A fruit tree is a great addition to any yard. They not only add beauty, but they’re practical as well, as you can eat the fruit directly off your tree. We all know there’s nothing like a freshly baked apple pie, right? Imagine having the apples mere steps away from your kitchen!
Maintaining fruit trees does require a little more time and effort than non-fruit trees. But, of course, it can be very worth it as well. It’s important to ensure that the fruit trees are planted in an area and a temperature where they’ll thrive. Each type of tree has different requirements for this. Additionally, it’s important to know when the fruit tree blossoms. Once you know this, you can plan for when the fruit will start to grow and then ripen. You don’t want it to stay on the tree, overripen, and end up falling on its own and not being edible.
It’s possible you’re someone who’s favorite part of growing fruit trees is actually viewing the beauty of fruit tree blossoms in the spring. These viewing times can depend on the different types of fruit trees you have planted in your yard. While we can’t predict the exact time at which a tree will blossom, the following will give you a general idea of when you can look for fruit tree blossoms in your yard.
Apple trees may be one of the most popular fruit trees that people choose to grow in their yards. These trees are actually the fruit trees that grow well in various types of weather. Weather conditions, however, will affect when apple trees blossom. It’s possible for two apple trees growing in the same location to blossom at different times, even up to two or more weeks different.
The chilling and heating requirements have to be met in order for an apple tree to blossom. In terms of chilling, the tree must have 1,200 hours in an environment of 40–45 degrees Fahrenheit. In terms of heating, the tree must have 300 hours in 40-degree temperature, in full sunlight. After this happens, leaves will appear on the tree, and three to four weeks later the tree will blossom.
In the Pacific Northwest, apple trees are known to bloom in late spring, usually during the month of May and sometimes after that.
Cherry trees don’t thrive in all weather conditions and tend to be more sensitive. These trees mostly blossom during the springtime. In the Pacific Northwest specifically, cherry trees blossom in the late spring and can still blossom even into the early weeks of summer.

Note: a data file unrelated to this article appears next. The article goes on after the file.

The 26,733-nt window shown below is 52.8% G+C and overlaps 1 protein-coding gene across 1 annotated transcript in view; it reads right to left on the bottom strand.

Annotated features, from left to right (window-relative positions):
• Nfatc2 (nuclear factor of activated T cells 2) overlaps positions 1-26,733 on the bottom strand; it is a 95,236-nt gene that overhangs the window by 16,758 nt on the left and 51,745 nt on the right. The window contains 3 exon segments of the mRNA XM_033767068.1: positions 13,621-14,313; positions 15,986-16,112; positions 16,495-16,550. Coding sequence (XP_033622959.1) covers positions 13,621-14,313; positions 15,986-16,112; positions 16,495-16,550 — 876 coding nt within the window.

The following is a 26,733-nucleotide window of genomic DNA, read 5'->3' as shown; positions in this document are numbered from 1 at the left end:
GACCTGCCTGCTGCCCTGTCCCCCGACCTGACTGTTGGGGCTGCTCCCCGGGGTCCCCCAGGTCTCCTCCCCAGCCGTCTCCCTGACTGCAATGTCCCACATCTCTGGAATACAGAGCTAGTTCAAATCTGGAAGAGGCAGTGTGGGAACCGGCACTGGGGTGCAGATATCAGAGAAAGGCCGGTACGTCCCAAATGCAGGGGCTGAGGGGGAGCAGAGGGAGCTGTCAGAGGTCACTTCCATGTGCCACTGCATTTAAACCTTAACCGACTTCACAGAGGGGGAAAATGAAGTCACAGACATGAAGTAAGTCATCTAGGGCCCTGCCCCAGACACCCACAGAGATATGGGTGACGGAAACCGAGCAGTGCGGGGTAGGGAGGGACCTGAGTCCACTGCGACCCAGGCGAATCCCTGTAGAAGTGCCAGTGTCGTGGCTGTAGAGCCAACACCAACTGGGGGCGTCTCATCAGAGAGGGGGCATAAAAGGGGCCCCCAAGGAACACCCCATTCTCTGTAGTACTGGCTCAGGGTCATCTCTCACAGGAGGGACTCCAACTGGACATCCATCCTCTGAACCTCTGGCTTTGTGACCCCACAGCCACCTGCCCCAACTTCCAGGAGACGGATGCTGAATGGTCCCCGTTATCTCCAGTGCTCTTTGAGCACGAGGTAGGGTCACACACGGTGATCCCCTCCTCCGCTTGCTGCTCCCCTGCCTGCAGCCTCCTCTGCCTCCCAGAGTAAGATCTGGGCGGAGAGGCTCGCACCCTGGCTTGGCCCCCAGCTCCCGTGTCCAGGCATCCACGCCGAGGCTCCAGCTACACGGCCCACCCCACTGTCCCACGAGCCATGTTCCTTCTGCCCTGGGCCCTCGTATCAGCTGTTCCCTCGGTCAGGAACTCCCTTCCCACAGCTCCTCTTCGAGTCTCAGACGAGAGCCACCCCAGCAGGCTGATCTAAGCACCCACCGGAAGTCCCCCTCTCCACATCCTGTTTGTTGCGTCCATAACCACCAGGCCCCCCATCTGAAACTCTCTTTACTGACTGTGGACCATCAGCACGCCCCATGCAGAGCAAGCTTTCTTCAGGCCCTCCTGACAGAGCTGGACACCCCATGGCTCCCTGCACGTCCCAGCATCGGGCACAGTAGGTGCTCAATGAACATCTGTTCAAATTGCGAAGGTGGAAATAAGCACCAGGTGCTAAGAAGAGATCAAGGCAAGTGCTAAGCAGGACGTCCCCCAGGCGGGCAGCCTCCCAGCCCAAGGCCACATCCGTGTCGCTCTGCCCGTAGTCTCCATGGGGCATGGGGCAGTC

The chilling requirements for cherry trees vary and can be as low as just needing 250 to 400 hours of chilling. Other varieties of the tree can need 500 to 700 hours of chilling.
One important thing to note is that cherry blossoms typically last for only two or three weeks. This timeframe can even be cut shorter if there are strong winds and strong rain. This is why many parts of the world have cherry blossom festivals because there’s a high demand to see them when they’re actually in full bloom.
There are different types of pear trees—some that actually bear fruit and some that are solely ornamental. Both types do produce flowers and blossom in the springtime. Most pears that are sold in stores throughout the country come from California, Oregon, and Washington.
During the winter months, pear trees are dormant, and then swollen buds start to develop as winter comes to an end. These buds will then burst and green buds will open. The green buds will turn into white buds that will become the flowers on the trees. As the temperature gets warmer, the blossoming will begin. This typically happens right after the spring season begins but can take a month or two into the spring season as well, depending on the severity of the winter.
Strong winds and cold spring rains can hinder the blossom. The chilling time of pear trees, at a minimum, is between 200 and 800 hours.
The chilling requirements for peach trees greatly vary based on the variety of the peach tree you’re growing and the weather conditions the tree is being grown in. In general, the chilling temperature tends to be 33–45 degrees Fahrenheit and ranging from 750 to 1,000 hours. If these chilling requirements aren’t met, the trees won’t bloom and they won’t bear peaches.
One thing that all the different varieties of peach trees have in common is that they bloom in the spring. However, they don’t ripen and produce fruit until the early summer through the early fall timeframe.
When it comes to fruit trees, there are a lot of things you need to take into account before planting them. You need to know a tree’s chilling requirements, you need to know when the fruit tree blossoms, and you need to know when the fruit ripens and needs to be picked. If you do want a fruit tree that begins to bloom in the spring months, apple trees, cherry trees, pear trees, and peach trees are a good choice for your Portland, Oregon, home. If you prefer a tree that blooms in the summer, these trees are the ones for you.
If you’re not sure which tree will work best for you and in your yard, Mr. Tree would be happy to help you. Please give us a call and we can send one of our arborists over to check out your yard and help you figure out which fruit trees to plant. Fruit trees do tend to grow better in pairs rather than just on their own, so we can help you choose that as well. Let us ensure you have the most beautiful fruit trees blossoming in your yard this spring.